Accuracy is the key

9th May 2003 at 01:00
Tony Elston has devised a corrections sheet that helps KS3 and GCSE students benefit from their own mistakes

The need to improve pupil accuracy is much discussed. HMI Ian Hall made it the subject of his keynote speech at the most recent Secondary Languages Show organised by the Centre for Information on Languages Teaching. The new GCSE mark schemes also raise the importance of written and oral accuracy for exams in 2003 and beyond.

We need to encourage pupils to distinguish between the wholly acceptable errors which arise from the important risk-taking involved in creating new language, and the careless errors which knowledge of the language enables pupils to avoid.

Since prevention is better than cure, the ideal is to present new language in the most effective way possible so that it is always used accurately. It helps to carefully juxtapose expressions that have frequently confused previous learners. To make up for failing to help generations of pupils to permanently memorise the difference between je and j', j'ai, j'aime and je suis, I now display an A3 poster in my classroom that features these expressions vertically alongside their English meanings. Referring a pupil to the poster allows instant highlighting of the difference between the key expressions.

This poster principle can equally well be applied to higher-level language by including, for example, sixth-form expressions with brief explanations: Bien qu'il y ait des avantages, il y a aussi des inconvenients. (Bien que + subjonctif.) However, given that pupils will always make their own mistakes, we need to make them focus on these. The "Corriges et nouvelles" expressions sheet encourages learners to demonstrate understanding of their mistakes by including the English, and its format enables self-testing.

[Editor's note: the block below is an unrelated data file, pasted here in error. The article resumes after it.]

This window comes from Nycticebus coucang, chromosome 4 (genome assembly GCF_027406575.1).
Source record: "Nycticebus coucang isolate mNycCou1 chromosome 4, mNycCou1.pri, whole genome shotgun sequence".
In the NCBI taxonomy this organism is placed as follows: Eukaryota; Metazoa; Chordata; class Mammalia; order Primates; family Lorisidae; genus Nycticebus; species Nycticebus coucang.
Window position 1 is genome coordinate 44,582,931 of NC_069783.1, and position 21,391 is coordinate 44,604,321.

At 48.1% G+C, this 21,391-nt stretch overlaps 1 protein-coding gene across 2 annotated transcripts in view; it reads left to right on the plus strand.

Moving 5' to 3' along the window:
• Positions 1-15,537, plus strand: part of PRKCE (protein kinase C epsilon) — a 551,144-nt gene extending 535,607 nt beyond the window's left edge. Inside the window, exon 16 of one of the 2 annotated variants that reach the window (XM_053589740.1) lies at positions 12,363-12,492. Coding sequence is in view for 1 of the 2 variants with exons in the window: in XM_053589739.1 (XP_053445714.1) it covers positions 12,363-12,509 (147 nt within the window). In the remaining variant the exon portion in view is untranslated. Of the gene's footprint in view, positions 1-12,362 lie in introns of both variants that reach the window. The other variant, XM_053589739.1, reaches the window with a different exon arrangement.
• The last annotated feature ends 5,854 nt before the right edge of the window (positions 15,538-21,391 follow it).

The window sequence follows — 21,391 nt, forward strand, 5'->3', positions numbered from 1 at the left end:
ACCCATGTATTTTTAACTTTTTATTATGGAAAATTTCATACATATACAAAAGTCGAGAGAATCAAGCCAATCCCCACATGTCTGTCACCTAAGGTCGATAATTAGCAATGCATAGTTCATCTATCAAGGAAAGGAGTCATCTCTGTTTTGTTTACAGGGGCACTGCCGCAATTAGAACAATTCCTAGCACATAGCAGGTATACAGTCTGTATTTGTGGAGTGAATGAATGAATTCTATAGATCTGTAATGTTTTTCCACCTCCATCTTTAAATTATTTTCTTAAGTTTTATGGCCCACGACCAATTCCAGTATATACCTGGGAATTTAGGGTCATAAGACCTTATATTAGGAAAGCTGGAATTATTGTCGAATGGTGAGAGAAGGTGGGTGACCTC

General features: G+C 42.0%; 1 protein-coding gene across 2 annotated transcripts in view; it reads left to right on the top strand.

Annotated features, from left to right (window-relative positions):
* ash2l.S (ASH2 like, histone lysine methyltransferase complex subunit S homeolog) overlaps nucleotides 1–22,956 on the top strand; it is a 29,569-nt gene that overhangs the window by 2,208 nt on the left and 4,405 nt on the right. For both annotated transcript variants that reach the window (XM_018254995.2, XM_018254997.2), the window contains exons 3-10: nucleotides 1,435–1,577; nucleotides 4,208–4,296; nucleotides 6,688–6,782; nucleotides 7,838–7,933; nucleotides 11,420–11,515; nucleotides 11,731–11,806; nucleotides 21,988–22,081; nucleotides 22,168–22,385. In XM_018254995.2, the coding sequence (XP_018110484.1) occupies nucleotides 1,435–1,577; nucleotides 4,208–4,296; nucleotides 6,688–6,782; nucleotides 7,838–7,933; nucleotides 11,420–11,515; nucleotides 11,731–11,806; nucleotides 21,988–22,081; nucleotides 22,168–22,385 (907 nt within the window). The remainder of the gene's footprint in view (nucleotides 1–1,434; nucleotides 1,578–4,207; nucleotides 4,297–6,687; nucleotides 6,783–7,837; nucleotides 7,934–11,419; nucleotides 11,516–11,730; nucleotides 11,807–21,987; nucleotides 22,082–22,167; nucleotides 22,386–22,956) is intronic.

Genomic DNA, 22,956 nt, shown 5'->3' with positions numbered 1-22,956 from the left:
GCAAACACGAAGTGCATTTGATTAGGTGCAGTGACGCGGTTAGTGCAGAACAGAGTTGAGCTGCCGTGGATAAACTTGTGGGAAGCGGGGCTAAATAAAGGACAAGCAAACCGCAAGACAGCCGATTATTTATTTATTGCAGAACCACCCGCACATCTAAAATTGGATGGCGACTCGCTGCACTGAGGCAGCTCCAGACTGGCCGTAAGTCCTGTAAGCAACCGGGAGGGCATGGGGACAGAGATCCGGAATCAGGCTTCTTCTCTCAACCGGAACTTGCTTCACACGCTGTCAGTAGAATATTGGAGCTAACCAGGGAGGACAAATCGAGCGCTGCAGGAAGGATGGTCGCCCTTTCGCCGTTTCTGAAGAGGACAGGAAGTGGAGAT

Learners record correct versions of phrases you have corrected during routine marking, and of common class mistakes you have highlighted. They can also include new expressions which they intend to use actively.

Using coloured paper for the sheet makes it easy to locate, and learners should refer to it before embarking on each new piece of extended writing.

(To make space for my corrections, I always ask learners to write on alternate lines when producing extended pieces of writing.) Learners could also tick each expression every time they reuse it, so reminding themselves that they have checked the expression and are copying it carefully.

An increasing number of languages departments encourage learners to correct their own mistakes through margin abbreviations such as T (wrong tense) or A (adjectival agreement), and provide checklists of what learners should look out for when scrutinising their work. Such abbreviations are all the more effective if based on those used across the school - for example, on a marking policy list provided by the English department for whole-school use. It is also helpful to show key class errors on an OHT and ask pupils to correct them.

Tony Elston is head of languages at Urmston Grammar School, Manchester. His key structure learner reference sheets are available from Aide-memoire (0161 374 9541). He is also co-author of the KS3 French course Genial (Oxford)

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